It’s the time of year for acceptances – and waitlists. What can you do if you are waitlisted at the law school of your dreams? Here, we offer seven tips to improve your chances of getting off the law school waitlist and ultimately accepted.
- Keep your expectations realistic.
Getting waitlisted is positive, right? Yes, it is. The admissions committee recognizes the strengths in your application. Unfortunately, getting waitlisted can be mentally harder than getting rejected because you find yourself in limbo. What can you expect with no firm “yes” or “no” status? And while there are certainly things you can do to maximize your chances of getting accepted to a top law school off the waitlist, it’s not a sure thing. Often, it comes down to numbers, and there aren’t enough spaces for everyone, even highly qualified candidates.
- Take stock of your weaknesses.
Think about what you believe the weaknesses of your candidacy are before you take any further steps. Be honest, but don’t force weaknesses where they don’t exist. As hard as it is, sometimes the admissions process is about numbers, and there aren’t always as many spots available as there are qualified applicants. With any weaknesses you identify, ask yourself what you have done to mitigate them. Make sure to share this information with the school in your letter of continued interest. Which brings us to our next tip…
- Submit a letter of continued interest.
Everything you do at this point should highlight a recent achievement not already mentioned somewhere in your application, if possible, and reiterate your interest in the particular law school to which you are writing. You don’t want to flood the admissions office with letters or essays, but a well-written letter (sent via email) can address your weaknesses, shine a spotlight on accomplishments, and reiterate your interest in the program. A school will likely take a second look at a candidates who has concrete reasons for attending its program, and schools want to know that the applicants they accept from the waitlist will attend.
Don’t send correspondence that’s sloppy, rambling, or filled with errors. This is your last chance to make a good impression. Don’t blow it by being messy.
- Remember that the waitlist process is a marathon, not a sprint.
The waitlist process generally begins after the deposit deadlines for law schools and can last until the first day of orientation – April to August. There is a reason it is called the waitlist. Be prepared to wait. And patience is a virtue that leads to our next tip…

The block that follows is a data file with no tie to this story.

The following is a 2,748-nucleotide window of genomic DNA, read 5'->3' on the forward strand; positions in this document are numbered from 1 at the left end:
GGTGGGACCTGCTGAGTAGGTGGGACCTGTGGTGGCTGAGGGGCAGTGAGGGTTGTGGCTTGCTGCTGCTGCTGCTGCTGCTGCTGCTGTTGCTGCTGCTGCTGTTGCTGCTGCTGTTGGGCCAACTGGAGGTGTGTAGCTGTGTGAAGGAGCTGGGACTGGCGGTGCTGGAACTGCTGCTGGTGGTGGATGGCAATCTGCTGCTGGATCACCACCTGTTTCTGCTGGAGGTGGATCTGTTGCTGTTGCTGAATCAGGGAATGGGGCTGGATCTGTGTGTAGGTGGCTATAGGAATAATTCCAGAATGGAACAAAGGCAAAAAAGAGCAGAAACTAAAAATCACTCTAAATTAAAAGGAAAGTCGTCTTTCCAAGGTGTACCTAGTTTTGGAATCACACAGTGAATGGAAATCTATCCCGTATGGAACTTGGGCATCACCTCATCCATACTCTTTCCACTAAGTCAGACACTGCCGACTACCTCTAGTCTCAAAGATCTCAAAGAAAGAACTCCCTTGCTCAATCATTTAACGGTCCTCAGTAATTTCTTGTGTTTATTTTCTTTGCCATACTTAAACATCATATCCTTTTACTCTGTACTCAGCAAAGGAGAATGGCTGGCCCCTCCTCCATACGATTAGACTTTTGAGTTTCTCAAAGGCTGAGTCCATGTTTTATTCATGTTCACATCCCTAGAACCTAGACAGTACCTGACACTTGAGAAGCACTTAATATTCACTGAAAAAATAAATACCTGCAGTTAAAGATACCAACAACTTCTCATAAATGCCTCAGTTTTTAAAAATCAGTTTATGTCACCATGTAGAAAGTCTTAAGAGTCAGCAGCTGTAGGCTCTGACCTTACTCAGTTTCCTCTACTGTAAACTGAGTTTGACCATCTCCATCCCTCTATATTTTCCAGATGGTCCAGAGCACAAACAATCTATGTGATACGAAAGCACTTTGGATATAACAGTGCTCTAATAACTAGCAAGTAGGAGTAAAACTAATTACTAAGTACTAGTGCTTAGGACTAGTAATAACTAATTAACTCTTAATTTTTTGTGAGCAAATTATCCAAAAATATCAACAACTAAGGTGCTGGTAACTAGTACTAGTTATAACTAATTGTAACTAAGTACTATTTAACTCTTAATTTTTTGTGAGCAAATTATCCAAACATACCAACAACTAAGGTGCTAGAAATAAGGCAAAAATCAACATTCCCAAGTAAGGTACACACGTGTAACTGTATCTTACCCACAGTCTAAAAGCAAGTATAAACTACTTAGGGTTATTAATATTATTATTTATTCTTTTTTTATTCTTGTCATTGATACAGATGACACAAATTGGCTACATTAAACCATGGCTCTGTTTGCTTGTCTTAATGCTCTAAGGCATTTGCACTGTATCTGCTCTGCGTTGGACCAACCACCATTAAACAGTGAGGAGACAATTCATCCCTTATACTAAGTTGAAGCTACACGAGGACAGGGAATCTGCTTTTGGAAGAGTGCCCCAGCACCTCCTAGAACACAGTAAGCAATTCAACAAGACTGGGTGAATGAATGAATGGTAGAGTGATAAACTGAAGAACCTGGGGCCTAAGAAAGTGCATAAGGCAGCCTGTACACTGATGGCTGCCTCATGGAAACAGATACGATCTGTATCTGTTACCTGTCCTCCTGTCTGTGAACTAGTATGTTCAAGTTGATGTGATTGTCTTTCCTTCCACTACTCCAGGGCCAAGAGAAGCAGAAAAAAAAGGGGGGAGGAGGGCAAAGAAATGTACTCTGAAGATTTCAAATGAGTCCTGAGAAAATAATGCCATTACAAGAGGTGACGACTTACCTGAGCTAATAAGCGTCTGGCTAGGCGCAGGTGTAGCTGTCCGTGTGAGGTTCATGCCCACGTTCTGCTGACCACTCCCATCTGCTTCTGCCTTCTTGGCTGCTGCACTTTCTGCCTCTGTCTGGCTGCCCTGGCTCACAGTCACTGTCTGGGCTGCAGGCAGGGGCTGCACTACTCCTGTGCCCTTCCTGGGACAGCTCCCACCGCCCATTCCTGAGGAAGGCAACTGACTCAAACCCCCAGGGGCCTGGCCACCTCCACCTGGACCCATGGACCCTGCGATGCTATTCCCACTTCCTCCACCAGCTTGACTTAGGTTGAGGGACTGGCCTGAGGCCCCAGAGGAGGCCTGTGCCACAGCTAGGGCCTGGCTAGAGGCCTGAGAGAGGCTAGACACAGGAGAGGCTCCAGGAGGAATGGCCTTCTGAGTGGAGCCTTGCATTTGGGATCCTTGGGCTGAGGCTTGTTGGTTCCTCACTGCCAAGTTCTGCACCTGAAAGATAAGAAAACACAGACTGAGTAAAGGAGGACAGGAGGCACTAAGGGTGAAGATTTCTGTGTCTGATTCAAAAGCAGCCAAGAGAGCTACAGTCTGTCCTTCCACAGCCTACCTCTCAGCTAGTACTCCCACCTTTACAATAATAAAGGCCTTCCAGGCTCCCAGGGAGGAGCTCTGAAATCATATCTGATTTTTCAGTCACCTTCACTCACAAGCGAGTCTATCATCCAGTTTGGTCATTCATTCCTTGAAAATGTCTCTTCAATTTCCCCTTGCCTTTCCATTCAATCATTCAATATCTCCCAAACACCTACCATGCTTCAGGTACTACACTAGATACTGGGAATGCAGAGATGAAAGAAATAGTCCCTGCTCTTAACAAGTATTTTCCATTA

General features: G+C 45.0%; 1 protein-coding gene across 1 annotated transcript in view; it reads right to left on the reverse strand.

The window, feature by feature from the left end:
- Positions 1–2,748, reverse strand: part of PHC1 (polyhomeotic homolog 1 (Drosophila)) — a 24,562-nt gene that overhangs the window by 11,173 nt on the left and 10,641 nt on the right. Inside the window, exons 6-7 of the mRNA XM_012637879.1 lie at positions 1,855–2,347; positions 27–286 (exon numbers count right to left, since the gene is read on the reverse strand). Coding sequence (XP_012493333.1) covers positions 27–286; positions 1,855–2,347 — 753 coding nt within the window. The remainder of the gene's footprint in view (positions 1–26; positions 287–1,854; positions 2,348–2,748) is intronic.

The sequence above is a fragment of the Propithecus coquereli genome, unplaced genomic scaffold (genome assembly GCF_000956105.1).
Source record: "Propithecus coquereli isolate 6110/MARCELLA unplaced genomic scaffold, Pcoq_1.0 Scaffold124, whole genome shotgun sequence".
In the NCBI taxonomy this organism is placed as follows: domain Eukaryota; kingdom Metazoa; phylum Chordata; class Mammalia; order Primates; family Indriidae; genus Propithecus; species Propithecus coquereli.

- Don’t be a stalker.
Do not write or call the admissions office daily – that is the quickest way to move from the waitlist to the stalker list. Once you’ve submitted your letter of continued interest, prepare a schedule of correspondence, reaching out once a month or every three weeks at most, and be sure to follow any guidance the school gives for how, and how often, to be in contact. When you write, be sure to mention anything new that has come up since you filed your LSAC application or since your previous outreach – a new honor, a new internship, a job, a promotion, etc. All correspondence with admissions should be a timely update.
- Consider transferring or taking a year off.
If you didn’t get accepted to your dream school, you might want to consider starting at a different school and transferring. If the LSAT or the timing of your application was this year’s problem, and you can take a year and reapply with a new score or earlier in the cycle, go for it.
While being waitlisted at the school of your dreams can be frustrating, remember that it can also be an opportunity! Reach out for a free consultation to learn how Accepted can help you navigate the waitlist process. We are available to assist you in writing a great letter of continued interest and answering any questions you might have to best position yourself to get accepted!
Dr. Valerie Wherely. Former assistant dean of student affairs and career development at the William Beaumont School of Medicine; worked directly with the dean of the School of Medicine, the associate dean of student affairs, the associate dean of clinical curriculum, and the assistant dean of admissions, as well as with Year 4 students on both residency application review/critique and mock interview preparation
- Get Off That Waitlist!
- The 9 Mistakes You Don’t Want to Make on a Law School Waitlist
- Waitlisted! What Now?, podcast episode
- So You Didn’t Get Into Law School…